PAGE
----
In a review of various control system types for floating production facilities, it is quickly seen that most system options have been developed assuming that the operator is hydraulically operated. Direct hydraulic, the various piloted options and acoustic control are well defined in a variety of publications. In this chapter will be described a direct hydraulic control system required by Production Vessel-Test (PV-T), a joint venture formed by Houlder Offshore and North Sea Terminals. The intent of this chapter is to optimize one parameter - the cost.


The earliest example of floating production control of a(Fig. 1 is available in full paper) subsea well is on the Castellon ?B? project offshore Spain, as shown in Fig. 1. Direct hydraulic control of a single well causes production fluids to flow through the single-anchor leg system (SALS) to the storage tanker.

Since then, there has been an increase in the complexity of the subsea architecture, notably the introduction in the Hamilton Brothers Argyll Field of a multiwell development to a semisubmersible floating facility with export system Recent years have seen the development of multiwell multifacility subsea producing to a floating facility; for example, Sun Oil's Balmoral, Amerada Hess Ivanhoe/Rob Roy and the proposed Sovereign Emerald. Where is the next generation system required? The chapter will discuss this.


PV-T is intent on well testing and pilot production. As a contractor, they are intent on having the most simple, robust, reliable system possible The oil price fluctuations in very recent times have shown that for a system to be economic throughout its design life, the overall costs must be minimized in such a way that break-even is reached at a low revenue per barrel produced It is not the intention of this chapter to determine what is a marginal field, only to show methods of reducing capital costs on certain equipment. On that basis, there is a need for a low-cost control System.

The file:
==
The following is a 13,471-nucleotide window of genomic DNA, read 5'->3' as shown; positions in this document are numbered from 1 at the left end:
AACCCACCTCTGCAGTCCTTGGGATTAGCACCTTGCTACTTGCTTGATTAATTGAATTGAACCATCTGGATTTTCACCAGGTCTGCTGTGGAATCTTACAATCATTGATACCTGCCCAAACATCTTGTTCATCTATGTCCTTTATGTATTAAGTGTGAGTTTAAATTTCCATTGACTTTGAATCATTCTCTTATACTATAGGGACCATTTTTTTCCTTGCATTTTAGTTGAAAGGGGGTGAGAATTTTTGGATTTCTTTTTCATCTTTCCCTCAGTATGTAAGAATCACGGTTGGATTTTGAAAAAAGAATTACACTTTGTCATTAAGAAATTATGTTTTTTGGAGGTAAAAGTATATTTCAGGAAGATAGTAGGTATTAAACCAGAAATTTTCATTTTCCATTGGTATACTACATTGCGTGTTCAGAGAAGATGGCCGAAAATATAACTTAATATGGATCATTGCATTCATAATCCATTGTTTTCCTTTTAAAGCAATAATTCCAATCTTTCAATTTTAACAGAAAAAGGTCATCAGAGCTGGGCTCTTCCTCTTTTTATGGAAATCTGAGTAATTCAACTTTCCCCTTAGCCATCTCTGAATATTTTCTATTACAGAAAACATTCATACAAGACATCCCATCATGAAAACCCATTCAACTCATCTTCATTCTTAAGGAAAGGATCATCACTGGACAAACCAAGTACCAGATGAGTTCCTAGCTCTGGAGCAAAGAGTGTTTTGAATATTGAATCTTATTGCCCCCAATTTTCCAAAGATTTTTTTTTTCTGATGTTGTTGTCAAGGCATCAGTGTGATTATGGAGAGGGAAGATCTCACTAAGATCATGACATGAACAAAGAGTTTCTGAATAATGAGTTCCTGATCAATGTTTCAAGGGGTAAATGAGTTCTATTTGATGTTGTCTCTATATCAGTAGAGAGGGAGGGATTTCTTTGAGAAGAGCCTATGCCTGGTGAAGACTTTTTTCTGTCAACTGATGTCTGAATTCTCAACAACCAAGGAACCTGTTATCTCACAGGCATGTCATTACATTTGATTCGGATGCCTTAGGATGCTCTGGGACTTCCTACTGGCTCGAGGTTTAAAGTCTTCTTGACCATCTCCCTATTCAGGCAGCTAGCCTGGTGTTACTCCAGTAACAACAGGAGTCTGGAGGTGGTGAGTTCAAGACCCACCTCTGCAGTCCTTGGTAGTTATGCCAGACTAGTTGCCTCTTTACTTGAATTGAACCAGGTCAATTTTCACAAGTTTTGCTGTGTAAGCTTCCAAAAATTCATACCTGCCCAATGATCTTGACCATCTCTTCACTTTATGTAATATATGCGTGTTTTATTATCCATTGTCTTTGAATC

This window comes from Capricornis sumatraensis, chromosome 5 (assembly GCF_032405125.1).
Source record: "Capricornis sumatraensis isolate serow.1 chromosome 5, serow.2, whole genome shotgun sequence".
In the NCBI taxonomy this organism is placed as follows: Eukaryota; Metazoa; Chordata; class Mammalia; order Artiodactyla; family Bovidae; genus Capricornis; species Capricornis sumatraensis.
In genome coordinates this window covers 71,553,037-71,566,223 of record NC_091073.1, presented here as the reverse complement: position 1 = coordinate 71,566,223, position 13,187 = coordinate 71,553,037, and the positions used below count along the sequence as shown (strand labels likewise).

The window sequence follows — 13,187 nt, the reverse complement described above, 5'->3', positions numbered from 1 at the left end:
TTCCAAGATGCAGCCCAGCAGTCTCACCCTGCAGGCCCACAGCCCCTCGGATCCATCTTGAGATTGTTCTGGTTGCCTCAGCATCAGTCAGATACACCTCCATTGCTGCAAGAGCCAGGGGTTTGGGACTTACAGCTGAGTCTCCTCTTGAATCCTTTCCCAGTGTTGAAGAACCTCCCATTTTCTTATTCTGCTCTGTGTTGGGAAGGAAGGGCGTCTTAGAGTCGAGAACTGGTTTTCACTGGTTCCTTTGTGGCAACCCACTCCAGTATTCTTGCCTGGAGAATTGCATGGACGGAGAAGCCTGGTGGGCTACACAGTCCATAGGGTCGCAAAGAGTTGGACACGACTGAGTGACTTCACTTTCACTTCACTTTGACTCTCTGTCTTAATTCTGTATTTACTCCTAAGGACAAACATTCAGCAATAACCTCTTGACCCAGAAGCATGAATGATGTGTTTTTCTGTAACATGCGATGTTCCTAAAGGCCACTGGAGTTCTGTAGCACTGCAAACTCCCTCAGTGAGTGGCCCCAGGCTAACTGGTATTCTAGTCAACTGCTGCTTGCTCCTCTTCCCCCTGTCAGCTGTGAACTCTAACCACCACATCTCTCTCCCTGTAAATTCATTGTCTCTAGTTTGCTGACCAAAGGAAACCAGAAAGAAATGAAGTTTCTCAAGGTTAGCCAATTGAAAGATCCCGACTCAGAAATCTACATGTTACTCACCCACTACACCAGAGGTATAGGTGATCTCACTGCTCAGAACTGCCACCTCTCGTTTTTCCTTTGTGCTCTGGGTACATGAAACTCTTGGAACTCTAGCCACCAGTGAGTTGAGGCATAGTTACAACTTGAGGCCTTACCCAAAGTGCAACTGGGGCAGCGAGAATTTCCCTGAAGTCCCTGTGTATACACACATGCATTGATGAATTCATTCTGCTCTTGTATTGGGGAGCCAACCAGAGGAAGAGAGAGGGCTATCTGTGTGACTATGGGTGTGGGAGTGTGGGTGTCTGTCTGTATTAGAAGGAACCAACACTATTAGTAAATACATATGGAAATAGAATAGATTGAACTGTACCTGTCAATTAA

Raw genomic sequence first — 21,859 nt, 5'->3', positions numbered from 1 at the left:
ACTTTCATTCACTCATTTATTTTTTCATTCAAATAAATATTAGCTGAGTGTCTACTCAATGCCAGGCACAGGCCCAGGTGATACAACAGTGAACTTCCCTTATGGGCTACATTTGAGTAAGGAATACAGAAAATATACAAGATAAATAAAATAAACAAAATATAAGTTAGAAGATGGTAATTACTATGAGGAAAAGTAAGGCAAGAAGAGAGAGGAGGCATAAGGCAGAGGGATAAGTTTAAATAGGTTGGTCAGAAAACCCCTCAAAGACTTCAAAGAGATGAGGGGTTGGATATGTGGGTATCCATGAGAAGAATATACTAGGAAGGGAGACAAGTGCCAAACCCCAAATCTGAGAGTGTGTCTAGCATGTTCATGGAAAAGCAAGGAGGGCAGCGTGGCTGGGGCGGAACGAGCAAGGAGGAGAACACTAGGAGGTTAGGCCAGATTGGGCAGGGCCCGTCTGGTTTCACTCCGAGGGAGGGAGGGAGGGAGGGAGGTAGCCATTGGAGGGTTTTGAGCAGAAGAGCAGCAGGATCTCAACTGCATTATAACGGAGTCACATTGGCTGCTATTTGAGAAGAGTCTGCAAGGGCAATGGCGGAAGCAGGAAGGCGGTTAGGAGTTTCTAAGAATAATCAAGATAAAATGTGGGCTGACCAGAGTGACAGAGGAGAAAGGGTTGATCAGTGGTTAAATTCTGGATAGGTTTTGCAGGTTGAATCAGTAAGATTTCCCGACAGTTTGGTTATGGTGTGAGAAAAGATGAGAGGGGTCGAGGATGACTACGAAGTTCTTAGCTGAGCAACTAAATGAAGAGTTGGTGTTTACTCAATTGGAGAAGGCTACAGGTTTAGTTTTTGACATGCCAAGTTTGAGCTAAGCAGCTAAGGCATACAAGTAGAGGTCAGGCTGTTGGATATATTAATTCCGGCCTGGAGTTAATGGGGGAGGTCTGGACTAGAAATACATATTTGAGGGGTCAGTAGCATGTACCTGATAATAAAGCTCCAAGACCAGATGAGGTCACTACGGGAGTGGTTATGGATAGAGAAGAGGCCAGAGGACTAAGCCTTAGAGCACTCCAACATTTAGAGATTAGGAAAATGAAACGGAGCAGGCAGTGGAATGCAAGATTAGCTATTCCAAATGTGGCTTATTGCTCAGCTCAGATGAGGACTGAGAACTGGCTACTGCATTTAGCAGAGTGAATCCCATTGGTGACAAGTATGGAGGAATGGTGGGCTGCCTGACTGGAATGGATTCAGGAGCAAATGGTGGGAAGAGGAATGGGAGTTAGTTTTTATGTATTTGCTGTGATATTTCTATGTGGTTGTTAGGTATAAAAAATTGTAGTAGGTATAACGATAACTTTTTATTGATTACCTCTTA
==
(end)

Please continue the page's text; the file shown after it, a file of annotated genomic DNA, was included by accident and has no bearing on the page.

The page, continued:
Simplicity alone would require this system to comprise a pump, a hose and a ganged connection to all subsea valves. Flexibility of operation would be minimal, but cost and maintainability would be maximized.

A more serious definition of the design premises would be as followed

  • high operability

  • low maintenance

  • simple planned maintenance

  • low purchase cost

  • low maintenance cost

  • does not compromise safety

To expand on the above, the system must be in a working state at all times To achieve high reliability in a complex system involves a high cost: the response to the first design premise in this instance must therefore be simplicity.

Low maintenance in a system echoes the previous statement in that minimization of components and complexity reduces the need for maintenance. Simple planned maintenance requires the designer to keep as much of the system package on the surface and a minimization of hardware on the sea bed at the installation.

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